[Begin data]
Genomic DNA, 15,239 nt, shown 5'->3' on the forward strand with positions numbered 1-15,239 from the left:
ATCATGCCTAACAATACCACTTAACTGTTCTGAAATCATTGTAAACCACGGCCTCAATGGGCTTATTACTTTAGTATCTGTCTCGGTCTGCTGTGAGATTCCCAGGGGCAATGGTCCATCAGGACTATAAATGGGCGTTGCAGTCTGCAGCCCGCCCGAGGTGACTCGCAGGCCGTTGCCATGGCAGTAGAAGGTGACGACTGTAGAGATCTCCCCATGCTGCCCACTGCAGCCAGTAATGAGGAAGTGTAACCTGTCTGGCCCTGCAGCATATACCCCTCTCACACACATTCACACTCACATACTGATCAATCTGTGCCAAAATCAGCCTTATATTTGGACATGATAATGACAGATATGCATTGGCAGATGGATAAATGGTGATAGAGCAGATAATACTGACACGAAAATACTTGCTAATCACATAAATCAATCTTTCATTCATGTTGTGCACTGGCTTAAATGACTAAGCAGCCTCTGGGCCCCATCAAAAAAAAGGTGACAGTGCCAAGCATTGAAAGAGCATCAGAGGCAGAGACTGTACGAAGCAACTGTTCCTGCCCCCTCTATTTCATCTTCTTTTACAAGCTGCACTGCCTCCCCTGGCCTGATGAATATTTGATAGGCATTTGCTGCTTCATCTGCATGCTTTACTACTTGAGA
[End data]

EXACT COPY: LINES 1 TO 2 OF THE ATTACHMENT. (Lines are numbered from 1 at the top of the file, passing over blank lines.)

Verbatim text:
Genomic DNA, 15,239 nt, shown 5'->3' on the forward strand with positions numbered 1-15,239 from the left:
ATCATGCCTAACAATACCACTTAACTGTTCTGAAATCATTGTAAACCACGGCCTCAATGGGCTTATTACTTTAGTATCTGTCTCGGTCTGCTGTGAGATTCCCAGGGGCAATGGTCCATCAGGACTATAAATGGGCGTTGCAGTCTGCAGCCCGCCCGAGGTGACTCGCAGGCCGTTGCCATGGCAGTAGAAGGTGACGACTGTAGAGATCTCCCCATGCTGCCCACTGCAGCCAGTAATGAGGAAGTGTAACCTGTCTGGCCCTGCAGCATATACCCCTCTCACACACATTCACACTCACATACTGATCAATCTGTGCCAAAATCAGCCTTATATTTGGACATGATAATGACAGATATGCATTGGCAGATGGATAAATGGTGATAGAGCAGATAATACTGACACGAAAATACTTGCTAATCACATAAATCAATCTTTCATTCATGTTGTGCACTGGCTTAAATGACTAAGCAGCCTCTGGGCCCCATCAAAAAAAAGGTGACAGTGCCAAGCATTGAAAGAGCATCAGAGGCAGAGACTGTACGAAGCAACTGTTCCTGCCCCCTCTATTTCATCTTCTTTTACAAGCTGCACTGCCTCCCCTGGCCTGATGAATATTTGATAGGCATTTGCTGCTTCATCTGCATGCTTTACTACTTGAGA